Generic Name
: Captopril
Brand Names: Capoten, Acepril, Ace-Bloc, Bloc-Med, Capomed, Capotec, Captogen, Captor, Captril, Cardiovaz
Classification: ACE Inhibitor
Pregnancy Category: D

Route: Oral
Preparations: 12.5, 25, 50, 100 mg

Indication: Captopril is used alone or in combination of other drugs for the management of hypertension. It is also used in combination with other drugs in the treatment of heart failure after a heart attack. Also used to treat kidney problems caused by diabetic nephropathy.

Contraindications:  Allergy to other ACE inhibitors. Aortic stenosis, outflow obstruction, renovascular disease. Pregnancy and Lactation. Caution in cases where patients also have Leukemia, COPD, renal or thyroid disease.

Action:  Used to block the action of angiotensin converting enzyme (ACE) which is naturally produced in the body. ACE produces angiotensin II which causes constriction and narrowing of the blood vessels thereby increasing blood pressure. By blocking ACE, production of angiotensin II decreases allowing the blood vessels to relax and widen resulting in decrease blood pressure.

Therapeutic Effect: Lowers blood pressure and increases blood and oxygen supply to the heart in patients with hypertension. Decreases preload and afterload for patients with heart failure. Slows down or reduces progression of blood vessels disease within the kidney caused by high blood pressure in patients with diabetic nephropathy.

Dosage: Hypertension: Initial dose of 12.5 mg twice a day, increase gradually at 2-4wk interval. Maintenance dose of 25-50 mg twice a day, maximum of 50 mg thrice a day.  Heart Failure: Initial dose of 6.25mg-12.5mg. Maintenance dose of 25 or 50 mg bid, maximum dose of 50 mg tid.

Diabetic Nephropathy: 75-100mg daily in divided doses.


Absorption: Rapidly absorbed (75%) from the GI tract. Food decreases absorption.
Distribution: Widely distributed but does not cross the blood brain barrier. Crosses the placenta, small amounts enter breast milk.
Metabolism and Excretion: 50% metabolized by the liver. 50% excreted unchanged by the kidneys.


  • Onset: 15- 60 min
  • Peak: 60-90 min
  • Duration: 6-12 hr

Side Effects: hypotension, dizziness, dry mouth, itching, sleep problems, rashes, diarrhea, constipation, hair loss, dry irritating cough, changes in the way things taste, upset stomach, abdominal pain, shortness of breath, agranulocytosis, neutropenia

Interactions:  Additive hypotension with other antihypertensive, phenothiazines, acute ingestion of alcohol and vasodilators. Hyperkalemia may result from concurrent use of potassium supplements or potassium-sparing diuretics, Antihypertensive response may be blunted by non-steroidal anti-inflammatory agents. Absorption may be decreased by antacids. Increases levels and may increase risk of digoxin or lithium toxicity. Probenecid decreases elimination and increases levels of captopril. Risk of hypersensitivity reactions increased by concurrent use of allopurinol.

Nursing Considerations

  • Monitor blood pressure and pulse frequently.
  • Monitor weight and assesses patient frequently for signs of fluid overload if with concurrent diuretic therapy.
  • assessments of urine protein may be ordered. Proteinuria and nephrotic syndrome may occur with therapy.
  • Monitor BUN, Crea and electrolyte levels periodically.
  • WBC should be monitored prior to therapy and periodically thereafter.
  • May cause false positive result for urine acetone

Patient/Family Health Teachings

  • Instruct patient to take captopril exactly as directed. Missed dose should be taken as soon as remembered but not if almost time for next dose.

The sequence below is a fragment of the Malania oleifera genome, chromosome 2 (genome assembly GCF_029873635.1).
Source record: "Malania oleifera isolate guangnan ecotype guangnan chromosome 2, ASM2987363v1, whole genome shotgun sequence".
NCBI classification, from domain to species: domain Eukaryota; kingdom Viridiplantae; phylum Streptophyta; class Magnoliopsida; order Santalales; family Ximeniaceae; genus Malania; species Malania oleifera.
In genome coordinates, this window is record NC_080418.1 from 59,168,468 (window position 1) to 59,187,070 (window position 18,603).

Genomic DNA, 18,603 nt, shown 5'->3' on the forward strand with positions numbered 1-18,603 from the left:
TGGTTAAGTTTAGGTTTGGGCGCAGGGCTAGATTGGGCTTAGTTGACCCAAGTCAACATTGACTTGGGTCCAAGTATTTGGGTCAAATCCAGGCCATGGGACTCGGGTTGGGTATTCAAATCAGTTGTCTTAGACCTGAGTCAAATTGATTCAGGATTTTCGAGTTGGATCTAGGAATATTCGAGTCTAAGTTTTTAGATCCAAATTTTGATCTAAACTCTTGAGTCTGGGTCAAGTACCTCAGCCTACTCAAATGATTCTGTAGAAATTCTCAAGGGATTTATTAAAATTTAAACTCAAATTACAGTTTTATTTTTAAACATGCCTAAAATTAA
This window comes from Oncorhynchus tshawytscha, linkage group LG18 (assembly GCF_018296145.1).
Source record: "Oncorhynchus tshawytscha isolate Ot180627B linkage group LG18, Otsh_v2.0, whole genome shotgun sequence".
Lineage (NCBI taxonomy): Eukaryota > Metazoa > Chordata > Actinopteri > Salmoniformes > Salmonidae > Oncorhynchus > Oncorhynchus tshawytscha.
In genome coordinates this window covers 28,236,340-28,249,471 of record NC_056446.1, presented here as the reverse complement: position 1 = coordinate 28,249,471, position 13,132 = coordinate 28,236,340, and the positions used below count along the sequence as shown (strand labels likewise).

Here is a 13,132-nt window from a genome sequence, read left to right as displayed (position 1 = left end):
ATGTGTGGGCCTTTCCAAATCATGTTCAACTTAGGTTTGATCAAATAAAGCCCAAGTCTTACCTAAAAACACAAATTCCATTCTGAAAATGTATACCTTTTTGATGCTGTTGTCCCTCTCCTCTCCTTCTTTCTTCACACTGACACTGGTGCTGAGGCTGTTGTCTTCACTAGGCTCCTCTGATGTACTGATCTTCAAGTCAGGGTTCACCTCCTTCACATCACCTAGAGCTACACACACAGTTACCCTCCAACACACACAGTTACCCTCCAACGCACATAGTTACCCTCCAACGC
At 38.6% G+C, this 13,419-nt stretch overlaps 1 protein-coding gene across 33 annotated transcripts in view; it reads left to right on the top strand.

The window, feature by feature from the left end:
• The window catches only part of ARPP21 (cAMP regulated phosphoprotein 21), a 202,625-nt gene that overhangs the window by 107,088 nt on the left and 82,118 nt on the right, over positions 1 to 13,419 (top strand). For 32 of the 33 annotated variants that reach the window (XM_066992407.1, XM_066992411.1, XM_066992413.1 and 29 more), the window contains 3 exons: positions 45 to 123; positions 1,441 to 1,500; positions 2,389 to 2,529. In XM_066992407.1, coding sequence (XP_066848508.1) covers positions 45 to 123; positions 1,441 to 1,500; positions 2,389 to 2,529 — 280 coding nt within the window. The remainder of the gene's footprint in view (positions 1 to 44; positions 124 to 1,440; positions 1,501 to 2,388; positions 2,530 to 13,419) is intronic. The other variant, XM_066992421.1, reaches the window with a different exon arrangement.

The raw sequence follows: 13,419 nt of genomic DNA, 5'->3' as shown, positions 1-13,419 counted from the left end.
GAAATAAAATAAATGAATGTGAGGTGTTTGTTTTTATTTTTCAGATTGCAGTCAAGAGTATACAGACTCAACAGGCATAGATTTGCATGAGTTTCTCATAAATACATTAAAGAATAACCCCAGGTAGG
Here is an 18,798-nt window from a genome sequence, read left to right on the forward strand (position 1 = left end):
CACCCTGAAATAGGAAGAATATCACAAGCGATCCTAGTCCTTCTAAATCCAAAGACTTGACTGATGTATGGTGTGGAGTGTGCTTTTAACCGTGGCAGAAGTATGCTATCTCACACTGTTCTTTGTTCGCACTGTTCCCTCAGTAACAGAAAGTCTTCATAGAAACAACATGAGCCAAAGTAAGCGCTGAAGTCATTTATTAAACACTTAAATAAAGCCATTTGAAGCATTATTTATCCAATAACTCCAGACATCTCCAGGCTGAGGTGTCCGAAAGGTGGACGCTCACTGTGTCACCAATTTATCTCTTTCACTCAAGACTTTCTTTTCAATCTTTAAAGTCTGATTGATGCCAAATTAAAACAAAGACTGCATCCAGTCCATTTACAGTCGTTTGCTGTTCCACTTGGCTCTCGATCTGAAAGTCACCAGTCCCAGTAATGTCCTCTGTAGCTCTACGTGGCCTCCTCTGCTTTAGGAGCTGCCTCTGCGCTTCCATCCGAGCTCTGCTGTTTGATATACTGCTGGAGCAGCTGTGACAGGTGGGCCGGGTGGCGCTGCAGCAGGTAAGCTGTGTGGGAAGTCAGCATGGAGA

• Do not double doses.
  • Instruct patient not to discontinue captopril therapy unless directed by health care provider.
  • Encourage patient to comply with additional interventions for hypertension.
  • Instruct patient and family on proper technique of blood pressure monitoring. Advice them to check blood pressure at least weekly and to report any significant changes.
  • Caution patient to avoid foods containing high levels of sodium or potassium.
  • Advice patient that any changes in taste sensation will reverse itself within 8-12 weeks.
  • Instruct patient to change position slowly to minimize occurrence of orthostatic hypotension.
  • Advice patient that exercising in hot weather may increase hypotensive effect.
  • Instruct patient to consult with a health care provider before taking any over the counter medications or cold remedies.
  • Advice patient of ingesting excessive amount of tea, coffee or cola.
  • Advice patient to avoid driving or other activities that require alertness until response to therapy is known.
  • Instruct patient to notify health care provider if rash, sore throat, fever, irregular heart beat, chest pain, swelling of face, eyes, lips or tongue and difficulty of breathing occurs.
  • Emphasize importance of follow up examinations for monitoring purposes.

Nursing Diagnosis:

  • Decreased Cardiac Output
  • Knowledge deficit related to medication regimen
  • Noncompliance
This community comprises professional nurses who possess exceptional literary skills. They come together to share their expertise in theoretical and clinical knowledge, nursing tips, facts, statistics, healthcare information, news, disease data, care plans, drugs, and all aspects encompassed by the field of nursing. The information presented here is provided by individual authors and is expressed with courtesy. It is important to note that the views expressed on various topics may not necessarily represent those of the entire community. The articles submitted to this platform are original, meticulously checked for minor typographical errors, and formatted to ensure compatibility with the site. The site's primary goal is to consistently enhance and disseminate healthcare information that is pertinent to the ever-evolving world we live in today.


Please enter your comment!
Please enter your name here